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    Quote Originally Posted by mozad655 View Post
    Did this happen outside at night, or in the day?
    Inside of my building's parking garage. In view of a camera,and the thief went past 3 other cameras when he left. Cops took a report,that was all.

    C'dale BBU('05 and '09)/Super Six/Hooligan8and 3,Kona Dew Deluxe,Novara Buzz/Safari,Surly Big Dummy,Marin Pt Reyes,Giant Defy 1,Schwinn DBX SuperSport/Qualifier,Brompton S6L,Dahon Speed Pro TT

  6. #31
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    Quote Originally Posted by mozad655 View Post
    I dont know. I'm just a firm believer that the better the lock the less likely your bike will be stolen. No reason to make it any easier for some one to steal.


    None of the locks shown were the Fahgettaboudit Mini U lock, nor any other high end u lock. High end U-locks can only be cut with angle grinders. But it does show how weak a chain lock is.

    Yeah you're right the ulock was a disk lock and it was the chain that was cut, the title of the link where i found this video was saying fahgettaboudit and i fell for it, my mistake

    i have a youtube video of what appear to be the abus granite x plus 54 (one side cut in less than 6 sec)
    Another youtube video of what appear to be a kryptonite disk lock on the ground(one side cut in little bit over 2 min)
    Another youtube video of what appear to be a long thick kryptonite (not a disk lock for sure) but it's too blurry to know which one exactly (one side cut in less than 30 sec)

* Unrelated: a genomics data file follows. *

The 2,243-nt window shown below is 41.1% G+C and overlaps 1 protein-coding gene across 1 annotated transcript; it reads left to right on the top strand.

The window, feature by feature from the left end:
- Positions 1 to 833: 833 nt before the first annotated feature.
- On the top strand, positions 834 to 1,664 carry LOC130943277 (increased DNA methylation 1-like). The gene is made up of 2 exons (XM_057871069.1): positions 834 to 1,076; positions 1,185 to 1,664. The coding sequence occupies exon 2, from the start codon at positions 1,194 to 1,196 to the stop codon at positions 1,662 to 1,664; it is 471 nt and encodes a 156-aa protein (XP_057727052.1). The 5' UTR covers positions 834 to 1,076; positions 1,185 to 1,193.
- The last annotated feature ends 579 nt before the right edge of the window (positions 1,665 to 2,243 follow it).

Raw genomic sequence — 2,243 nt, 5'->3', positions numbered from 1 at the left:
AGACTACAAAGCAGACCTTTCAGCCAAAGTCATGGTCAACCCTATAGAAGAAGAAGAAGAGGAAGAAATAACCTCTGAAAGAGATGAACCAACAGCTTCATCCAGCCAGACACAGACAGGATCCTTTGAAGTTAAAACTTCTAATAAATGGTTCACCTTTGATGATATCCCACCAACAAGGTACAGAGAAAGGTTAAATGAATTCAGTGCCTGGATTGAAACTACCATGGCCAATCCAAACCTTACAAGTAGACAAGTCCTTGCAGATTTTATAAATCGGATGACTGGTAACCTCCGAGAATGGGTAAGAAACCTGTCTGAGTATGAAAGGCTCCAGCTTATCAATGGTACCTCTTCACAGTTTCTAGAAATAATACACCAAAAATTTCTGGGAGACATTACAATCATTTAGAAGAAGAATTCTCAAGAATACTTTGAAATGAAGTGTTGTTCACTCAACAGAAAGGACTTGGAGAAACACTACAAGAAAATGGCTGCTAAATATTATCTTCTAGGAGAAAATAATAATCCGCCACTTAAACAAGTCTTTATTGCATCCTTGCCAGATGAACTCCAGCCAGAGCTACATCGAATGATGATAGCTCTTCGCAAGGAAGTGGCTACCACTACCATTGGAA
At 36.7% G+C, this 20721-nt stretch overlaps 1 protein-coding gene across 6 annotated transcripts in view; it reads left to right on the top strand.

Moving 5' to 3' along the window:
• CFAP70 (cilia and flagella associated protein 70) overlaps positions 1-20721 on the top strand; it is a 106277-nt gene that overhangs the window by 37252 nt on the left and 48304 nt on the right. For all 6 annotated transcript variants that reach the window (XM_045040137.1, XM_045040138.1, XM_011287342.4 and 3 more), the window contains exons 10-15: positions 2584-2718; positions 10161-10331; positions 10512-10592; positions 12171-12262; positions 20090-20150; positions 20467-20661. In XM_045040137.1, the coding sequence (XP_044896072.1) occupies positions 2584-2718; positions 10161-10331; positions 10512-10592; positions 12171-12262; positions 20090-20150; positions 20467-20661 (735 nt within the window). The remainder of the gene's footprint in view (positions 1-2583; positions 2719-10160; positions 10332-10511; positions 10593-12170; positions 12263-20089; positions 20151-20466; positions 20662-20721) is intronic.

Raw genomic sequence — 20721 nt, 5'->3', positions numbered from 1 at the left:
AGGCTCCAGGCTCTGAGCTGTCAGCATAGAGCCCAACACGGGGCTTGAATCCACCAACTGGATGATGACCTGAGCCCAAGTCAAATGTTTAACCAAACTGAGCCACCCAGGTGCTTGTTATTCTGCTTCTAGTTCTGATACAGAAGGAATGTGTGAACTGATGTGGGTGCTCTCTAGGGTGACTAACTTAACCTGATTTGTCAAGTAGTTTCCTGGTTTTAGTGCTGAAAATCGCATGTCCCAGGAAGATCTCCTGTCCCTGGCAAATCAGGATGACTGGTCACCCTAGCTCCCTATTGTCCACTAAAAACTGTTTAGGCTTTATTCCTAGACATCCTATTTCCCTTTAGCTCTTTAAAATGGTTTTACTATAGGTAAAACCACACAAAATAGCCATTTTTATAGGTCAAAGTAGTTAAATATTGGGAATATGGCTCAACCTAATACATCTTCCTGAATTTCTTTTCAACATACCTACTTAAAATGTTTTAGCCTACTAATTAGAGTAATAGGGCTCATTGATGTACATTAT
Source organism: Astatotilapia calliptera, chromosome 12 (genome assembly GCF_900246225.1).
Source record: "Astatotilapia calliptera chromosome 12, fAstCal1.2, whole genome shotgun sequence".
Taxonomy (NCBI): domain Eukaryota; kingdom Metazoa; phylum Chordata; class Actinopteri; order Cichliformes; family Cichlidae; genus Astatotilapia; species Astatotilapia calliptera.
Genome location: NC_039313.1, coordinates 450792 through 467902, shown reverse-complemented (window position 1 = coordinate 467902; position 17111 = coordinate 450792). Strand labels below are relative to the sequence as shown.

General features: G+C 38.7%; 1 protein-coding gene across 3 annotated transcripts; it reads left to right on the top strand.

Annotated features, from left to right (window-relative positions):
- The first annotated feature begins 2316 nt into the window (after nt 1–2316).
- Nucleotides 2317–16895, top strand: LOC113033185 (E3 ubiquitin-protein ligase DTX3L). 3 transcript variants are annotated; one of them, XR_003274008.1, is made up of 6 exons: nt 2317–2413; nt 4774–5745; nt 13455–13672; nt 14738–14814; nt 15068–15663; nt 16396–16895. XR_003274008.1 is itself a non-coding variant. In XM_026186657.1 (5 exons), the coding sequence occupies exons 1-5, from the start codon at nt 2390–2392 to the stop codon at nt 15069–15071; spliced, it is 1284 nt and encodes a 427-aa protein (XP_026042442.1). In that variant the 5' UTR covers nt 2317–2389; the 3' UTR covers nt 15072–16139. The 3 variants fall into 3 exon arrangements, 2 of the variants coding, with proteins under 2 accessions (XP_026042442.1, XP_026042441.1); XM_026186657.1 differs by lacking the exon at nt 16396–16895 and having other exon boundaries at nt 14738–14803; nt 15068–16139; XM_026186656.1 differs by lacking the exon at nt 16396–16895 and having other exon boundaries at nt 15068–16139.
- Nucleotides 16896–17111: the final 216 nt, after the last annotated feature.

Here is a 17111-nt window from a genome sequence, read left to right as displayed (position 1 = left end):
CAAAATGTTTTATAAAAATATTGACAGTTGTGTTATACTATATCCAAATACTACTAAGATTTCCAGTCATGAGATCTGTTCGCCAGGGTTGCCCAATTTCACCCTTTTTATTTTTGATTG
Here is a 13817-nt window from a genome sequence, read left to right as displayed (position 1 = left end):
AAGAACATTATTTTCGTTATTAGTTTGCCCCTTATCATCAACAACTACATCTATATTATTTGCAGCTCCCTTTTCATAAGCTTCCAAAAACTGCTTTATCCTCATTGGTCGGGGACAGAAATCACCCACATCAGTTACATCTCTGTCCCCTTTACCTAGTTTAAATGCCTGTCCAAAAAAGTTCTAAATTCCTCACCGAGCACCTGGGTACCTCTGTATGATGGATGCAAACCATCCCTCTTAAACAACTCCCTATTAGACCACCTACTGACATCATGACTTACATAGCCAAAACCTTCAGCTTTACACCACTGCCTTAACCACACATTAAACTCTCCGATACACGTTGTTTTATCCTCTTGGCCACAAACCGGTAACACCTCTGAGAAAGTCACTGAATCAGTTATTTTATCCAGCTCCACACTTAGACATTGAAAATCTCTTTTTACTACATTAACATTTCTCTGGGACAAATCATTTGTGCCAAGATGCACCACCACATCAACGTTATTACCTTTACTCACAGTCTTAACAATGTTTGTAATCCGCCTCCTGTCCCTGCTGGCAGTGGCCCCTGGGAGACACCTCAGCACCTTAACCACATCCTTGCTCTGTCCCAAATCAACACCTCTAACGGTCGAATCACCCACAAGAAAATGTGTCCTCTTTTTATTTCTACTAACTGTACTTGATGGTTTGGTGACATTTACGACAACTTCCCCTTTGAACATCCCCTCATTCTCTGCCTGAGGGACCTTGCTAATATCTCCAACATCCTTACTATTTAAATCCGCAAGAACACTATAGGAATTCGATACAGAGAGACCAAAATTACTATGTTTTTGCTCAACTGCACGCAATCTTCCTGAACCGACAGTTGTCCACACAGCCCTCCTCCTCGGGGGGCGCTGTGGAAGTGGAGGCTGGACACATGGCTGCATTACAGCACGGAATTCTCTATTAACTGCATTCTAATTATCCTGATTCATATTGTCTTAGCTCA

Last edited by erig007; 11-06-13 at 05:19 PM.

  7. #32
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    Quote Originally Posted by mozad655 View Post
    I dont know. I'm just a firm believer that the better the lock the less likely your bike will be stolen. No reason to make it any easier for some one to steal.
    From time to time i meet some cyclists that start laughing when they see my huge motorcycle/caravan/boat or whatever chain. When i tell them that the one they have can be opened in just a few seconds, they stop laughing. Mine is not much better anyway with the proper tool and the right condition maybe 5 or 10 minutes, a NY krypto fah a little less maybe but not much. But when you add a second lock and other layers of security...
    Last edited by erig007; 11-06-13 at 07:57 PM.

  8. #33
    The Improbable Bulk Little Darwin's Avatar
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    If a lock takes more than about a minute with an angle grinder to cut, I don't blame the lock as much as the people that let it happen. If someone doesn't step in and stop a thief after a minute of noisy cutting, they aren't going to step in after 20 minutes of noisy cutting, so the thief will win anyway. I suspect that most people I know would at least check someone out if they heard an angle grinder where there shouldn't be one.